January 9, 2013

Nomadic Goat Herders

This blog is turning into a Hampi blog, isn't it? These are things we wrote about weeks ago, but haven't posted yet and are trying to catch up...so, sorry about the Hampi inundation.

In Hampi, we loved that the town's main road was lined with shops on one side, and with rice fields on the other side. To us, this meant that Hampi had the conveniences we want (restaurants, activities and shopping), but was also full of local charm. (You might remember that we love Hampi. That's still true.)

Because we walked and motorbiked around a lot, we saw most parts of the town and we always noticed the family of farmers in a field with their goats and cows. They lived in tents made of straw and scrap material and plastic and were always working. The animals slept around the family's tents and we would often see the women cooking with propane inside the tents. They wore simple clothes, hauled their water to their tents each day, never wore shoes, and, generally, lived a very basic life. By American standards, they were quite poor. Still, they seemed happy with their simple life and were always kind to us. Their two young kids were usually helping with the work and always looked at us with curiosity, obviously intrigued by our foreignness. Their curiosity surprised me, as Hampi is a pretty popular backpacker destination, so it wouldn't have been strange for a Hampi resident to see foreigners. One day, I asked their father's permission (with rudimentary miming/sign language) if I could take a photo of the kids and he gave me the affirmative head wiggle. The children were fascinated when I showed them their photos on our camera.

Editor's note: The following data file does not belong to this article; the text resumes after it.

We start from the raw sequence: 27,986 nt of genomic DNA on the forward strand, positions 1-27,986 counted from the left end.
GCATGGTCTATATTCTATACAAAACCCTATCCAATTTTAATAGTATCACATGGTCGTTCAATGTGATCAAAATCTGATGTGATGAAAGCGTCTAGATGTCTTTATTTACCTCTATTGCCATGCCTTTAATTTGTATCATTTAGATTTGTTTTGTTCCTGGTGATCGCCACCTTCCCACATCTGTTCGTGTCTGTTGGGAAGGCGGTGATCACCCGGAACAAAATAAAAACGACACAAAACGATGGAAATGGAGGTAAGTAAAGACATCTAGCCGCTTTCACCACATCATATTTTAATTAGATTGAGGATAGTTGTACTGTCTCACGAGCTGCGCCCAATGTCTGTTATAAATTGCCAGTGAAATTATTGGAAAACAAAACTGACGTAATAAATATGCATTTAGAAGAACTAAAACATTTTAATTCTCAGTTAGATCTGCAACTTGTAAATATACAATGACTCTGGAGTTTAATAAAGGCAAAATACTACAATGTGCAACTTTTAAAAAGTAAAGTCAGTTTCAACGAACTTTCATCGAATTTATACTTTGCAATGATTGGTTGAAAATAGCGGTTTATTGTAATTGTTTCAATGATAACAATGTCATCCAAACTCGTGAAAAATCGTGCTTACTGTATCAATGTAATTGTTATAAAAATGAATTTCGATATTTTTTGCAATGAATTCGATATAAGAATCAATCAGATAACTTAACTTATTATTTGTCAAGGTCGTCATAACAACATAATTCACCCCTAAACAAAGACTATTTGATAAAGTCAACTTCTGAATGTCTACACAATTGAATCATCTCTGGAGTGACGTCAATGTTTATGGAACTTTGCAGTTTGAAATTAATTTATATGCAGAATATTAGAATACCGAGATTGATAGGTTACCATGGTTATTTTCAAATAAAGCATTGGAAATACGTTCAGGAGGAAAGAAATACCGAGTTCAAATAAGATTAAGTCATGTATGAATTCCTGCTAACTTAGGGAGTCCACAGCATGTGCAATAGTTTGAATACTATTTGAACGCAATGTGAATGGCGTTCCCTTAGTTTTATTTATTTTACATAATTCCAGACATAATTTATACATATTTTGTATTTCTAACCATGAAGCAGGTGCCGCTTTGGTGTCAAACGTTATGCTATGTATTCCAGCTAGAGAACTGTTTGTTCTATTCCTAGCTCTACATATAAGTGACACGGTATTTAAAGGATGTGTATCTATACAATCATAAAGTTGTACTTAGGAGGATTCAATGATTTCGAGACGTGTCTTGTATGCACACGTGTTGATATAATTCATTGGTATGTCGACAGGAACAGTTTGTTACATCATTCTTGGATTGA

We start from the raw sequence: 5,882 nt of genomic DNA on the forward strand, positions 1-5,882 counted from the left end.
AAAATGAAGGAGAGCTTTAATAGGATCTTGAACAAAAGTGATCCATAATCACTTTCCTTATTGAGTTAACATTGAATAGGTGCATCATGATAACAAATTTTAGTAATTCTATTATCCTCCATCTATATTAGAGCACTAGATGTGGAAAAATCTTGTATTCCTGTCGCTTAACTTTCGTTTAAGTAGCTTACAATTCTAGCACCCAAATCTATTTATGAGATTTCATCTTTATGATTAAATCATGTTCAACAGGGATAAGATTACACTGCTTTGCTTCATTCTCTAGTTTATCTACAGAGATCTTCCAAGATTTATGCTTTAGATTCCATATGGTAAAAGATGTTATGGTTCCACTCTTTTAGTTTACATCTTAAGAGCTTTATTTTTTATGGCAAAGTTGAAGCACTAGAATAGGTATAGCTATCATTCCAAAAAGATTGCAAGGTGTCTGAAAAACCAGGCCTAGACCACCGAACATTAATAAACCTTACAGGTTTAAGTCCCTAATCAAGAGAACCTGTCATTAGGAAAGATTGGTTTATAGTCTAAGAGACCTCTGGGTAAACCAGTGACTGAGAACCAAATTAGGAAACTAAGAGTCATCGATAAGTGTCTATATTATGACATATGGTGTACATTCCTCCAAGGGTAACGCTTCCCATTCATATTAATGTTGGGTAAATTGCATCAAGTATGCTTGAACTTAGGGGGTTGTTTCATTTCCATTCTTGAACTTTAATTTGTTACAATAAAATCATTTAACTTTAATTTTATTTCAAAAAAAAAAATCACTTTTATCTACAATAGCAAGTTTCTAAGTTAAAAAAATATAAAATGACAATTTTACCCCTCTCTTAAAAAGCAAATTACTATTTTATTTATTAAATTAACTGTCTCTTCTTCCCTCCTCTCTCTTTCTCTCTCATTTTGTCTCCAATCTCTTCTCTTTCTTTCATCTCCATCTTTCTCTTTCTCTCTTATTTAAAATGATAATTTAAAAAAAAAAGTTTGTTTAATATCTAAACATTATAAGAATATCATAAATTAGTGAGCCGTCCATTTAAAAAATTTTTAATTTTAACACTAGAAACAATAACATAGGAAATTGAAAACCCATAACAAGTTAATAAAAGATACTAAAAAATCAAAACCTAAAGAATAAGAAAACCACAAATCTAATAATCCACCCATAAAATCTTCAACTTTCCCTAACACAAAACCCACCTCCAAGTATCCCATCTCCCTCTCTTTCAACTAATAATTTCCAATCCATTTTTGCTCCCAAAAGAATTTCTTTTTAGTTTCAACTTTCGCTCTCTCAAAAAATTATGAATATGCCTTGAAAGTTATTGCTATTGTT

One day, when talking to our friends, Tom and Jerry, the farmers came up in our conversation and I asked Tom and Jerry how long they've known this family. "Oh, we don't know them! They've only been here 2 weeks!" they said.

I assumed this meant they were just new to town and were relocating to Hampi for work. Instead, Tom and Jerry told us that this family are herding nomads. They walk all over the country with their nearly 100 goats, 20 cows, and 3 horses (used as pack animals). They never ride their animals for transport. They are always walking. After crop farmers harvest the rice (or other crops), their fields need cleared out. The herding nomads need to feed their animals, which is very expensive. So the nomads walk. They walk from state to state following the harvest and set up camp for a few weeks on the farmland with their animals. Goats eat nonstop all day long, so the crop farmer's fields are soon cleared. It's a relationship that works for all the parties involved, but the lifestyle of these nomads was shocking to my Western eyes. I couldn't (and still can't) imagine a life of constant roaming on foot - never having a home and following the harvest. Fascinating. These nomads were well-liked in Hampi. Jerry had been visiting them since they arrived in Hampi to buy fresh goat milk for his puppy, Lucky, and he said he really liked these nomads because they had the freshest milk and never lied to him and tried to water it down.  

One of my favorite impressions of these nomads came late one evening as we rode our motorbike home from dinner on the dirt path that ran next to the nomads' camp. There was no moon that night, so it was very dark when we passed by their tents. They were already camped out for the evening, and no sound came from their homes. As we passed by, a bright light caught my eye and I glanced over to notice 3 or 4 bright cell phone screens shining in the night. The simple nomads played games with brightly colored high-def images on their new cell phones. It was such an amazing thing to see. These people could have been living 1000 years ago, yet their cell phones have the latest technology. An interesting sign of the times.

I couldn't get a pic of the cell phone lights, but here is part of the family's herd, at night

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